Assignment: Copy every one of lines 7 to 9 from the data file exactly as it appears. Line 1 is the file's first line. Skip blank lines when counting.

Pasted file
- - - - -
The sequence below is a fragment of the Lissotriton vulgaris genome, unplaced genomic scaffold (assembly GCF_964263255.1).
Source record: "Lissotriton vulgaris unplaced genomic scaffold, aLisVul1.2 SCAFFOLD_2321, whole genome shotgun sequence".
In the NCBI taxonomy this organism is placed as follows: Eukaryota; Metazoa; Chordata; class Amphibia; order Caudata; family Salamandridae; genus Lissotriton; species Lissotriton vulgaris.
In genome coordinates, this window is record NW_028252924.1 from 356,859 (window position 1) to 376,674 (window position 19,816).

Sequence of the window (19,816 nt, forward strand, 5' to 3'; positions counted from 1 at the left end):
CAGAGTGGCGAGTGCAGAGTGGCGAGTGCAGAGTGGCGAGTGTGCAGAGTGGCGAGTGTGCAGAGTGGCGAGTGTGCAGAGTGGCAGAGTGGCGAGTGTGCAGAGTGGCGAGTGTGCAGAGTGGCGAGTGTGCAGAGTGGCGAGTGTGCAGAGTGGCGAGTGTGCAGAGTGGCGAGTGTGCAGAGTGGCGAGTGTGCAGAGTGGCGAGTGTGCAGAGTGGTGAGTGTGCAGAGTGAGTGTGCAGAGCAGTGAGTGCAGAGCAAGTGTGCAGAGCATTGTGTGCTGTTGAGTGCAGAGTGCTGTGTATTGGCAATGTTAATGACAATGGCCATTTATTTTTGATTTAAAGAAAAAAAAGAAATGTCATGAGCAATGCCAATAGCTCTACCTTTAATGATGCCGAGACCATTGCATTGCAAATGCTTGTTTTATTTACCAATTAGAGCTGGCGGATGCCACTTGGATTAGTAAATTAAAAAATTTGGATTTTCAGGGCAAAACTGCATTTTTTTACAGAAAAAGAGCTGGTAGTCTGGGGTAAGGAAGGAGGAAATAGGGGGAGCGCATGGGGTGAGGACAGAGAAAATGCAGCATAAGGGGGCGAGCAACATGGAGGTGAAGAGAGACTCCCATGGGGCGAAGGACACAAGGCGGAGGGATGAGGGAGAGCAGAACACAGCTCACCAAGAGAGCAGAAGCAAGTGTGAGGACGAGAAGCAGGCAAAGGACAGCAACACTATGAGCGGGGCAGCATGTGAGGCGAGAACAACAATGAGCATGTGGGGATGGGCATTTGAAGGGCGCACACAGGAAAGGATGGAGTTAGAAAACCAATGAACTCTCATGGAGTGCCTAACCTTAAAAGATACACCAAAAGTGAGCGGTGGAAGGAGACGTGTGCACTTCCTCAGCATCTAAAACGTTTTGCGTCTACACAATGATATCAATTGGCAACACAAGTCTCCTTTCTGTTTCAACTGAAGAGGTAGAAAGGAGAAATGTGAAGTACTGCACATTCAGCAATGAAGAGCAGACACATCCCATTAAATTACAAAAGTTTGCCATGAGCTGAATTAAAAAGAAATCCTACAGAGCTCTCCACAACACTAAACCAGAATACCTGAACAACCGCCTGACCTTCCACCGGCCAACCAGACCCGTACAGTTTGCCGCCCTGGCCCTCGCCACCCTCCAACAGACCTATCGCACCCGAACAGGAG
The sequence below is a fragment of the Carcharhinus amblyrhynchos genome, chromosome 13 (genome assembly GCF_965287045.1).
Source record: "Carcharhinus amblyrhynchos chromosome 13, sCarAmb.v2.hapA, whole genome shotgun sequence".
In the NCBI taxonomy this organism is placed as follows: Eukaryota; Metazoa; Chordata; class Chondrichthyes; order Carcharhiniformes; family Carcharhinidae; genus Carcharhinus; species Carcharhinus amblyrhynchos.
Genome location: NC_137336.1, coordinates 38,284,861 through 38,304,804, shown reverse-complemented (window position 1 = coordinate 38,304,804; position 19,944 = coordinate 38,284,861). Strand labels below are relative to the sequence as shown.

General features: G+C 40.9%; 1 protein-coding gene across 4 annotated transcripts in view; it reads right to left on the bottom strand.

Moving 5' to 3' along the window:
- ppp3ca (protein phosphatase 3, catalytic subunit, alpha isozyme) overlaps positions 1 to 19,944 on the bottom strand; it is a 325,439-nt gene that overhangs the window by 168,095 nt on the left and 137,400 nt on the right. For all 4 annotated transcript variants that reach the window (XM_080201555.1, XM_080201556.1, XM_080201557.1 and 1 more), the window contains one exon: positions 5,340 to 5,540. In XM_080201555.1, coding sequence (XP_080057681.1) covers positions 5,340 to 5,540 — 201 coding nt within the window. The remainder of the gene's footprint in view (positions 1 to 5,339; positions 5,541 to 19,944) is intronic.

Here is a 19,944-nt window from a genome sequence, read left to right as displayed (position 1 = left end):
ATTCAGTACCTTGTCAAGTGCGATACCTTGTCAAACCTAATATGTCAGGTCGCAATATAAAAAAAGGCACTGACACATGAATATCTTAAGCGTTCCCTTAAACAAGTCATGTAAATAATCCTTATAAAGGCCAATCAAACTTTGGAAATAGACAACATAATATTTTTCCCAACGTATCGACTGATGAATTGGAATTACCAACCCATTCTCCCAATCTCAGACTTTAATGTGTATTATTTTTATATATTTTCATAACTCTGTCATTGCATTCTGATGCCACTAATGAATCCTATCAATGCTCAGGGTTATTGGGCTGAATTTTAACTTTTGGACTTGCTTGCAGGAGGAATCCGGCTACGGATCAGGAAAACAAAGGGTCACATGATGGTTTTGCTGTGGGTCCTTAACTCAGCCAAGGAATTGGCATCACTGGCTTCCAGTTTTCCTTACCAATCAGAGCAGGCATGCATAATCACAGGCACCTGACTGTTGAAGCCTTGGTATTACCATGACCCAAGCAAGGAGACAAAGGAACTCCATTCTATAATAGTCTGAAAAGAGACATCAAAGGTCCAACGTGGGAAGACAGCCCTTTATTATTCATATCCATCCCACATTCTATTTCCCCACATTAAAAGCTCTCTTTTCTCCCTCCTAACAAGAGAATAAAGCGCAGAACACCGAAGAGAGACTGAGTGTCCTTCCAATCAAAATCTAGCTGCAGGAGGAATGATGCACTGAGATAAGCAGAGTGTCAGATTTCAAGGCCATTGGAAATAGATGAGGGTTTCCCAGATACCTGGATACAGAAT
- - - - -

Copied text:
The sequence below is a fragment of the Carcharhinus amblyrhynchos genome, chromosome 13 (genome assembly GCF_965287045.1).
Source record: "Carcharhinus amblyrhynchos chromosome 13, sCarAmb.v2.hapA, whole genome shotgun sequence".
In the NCBI taxonomy this organism is placed as follows: Eukaryota; Metazoa; Chordata; class Chondrichthyes; order Carcharhiniformes; family Carcharhinidae; genus Carcharhinus; species Carcharhinus amblyrhynchos.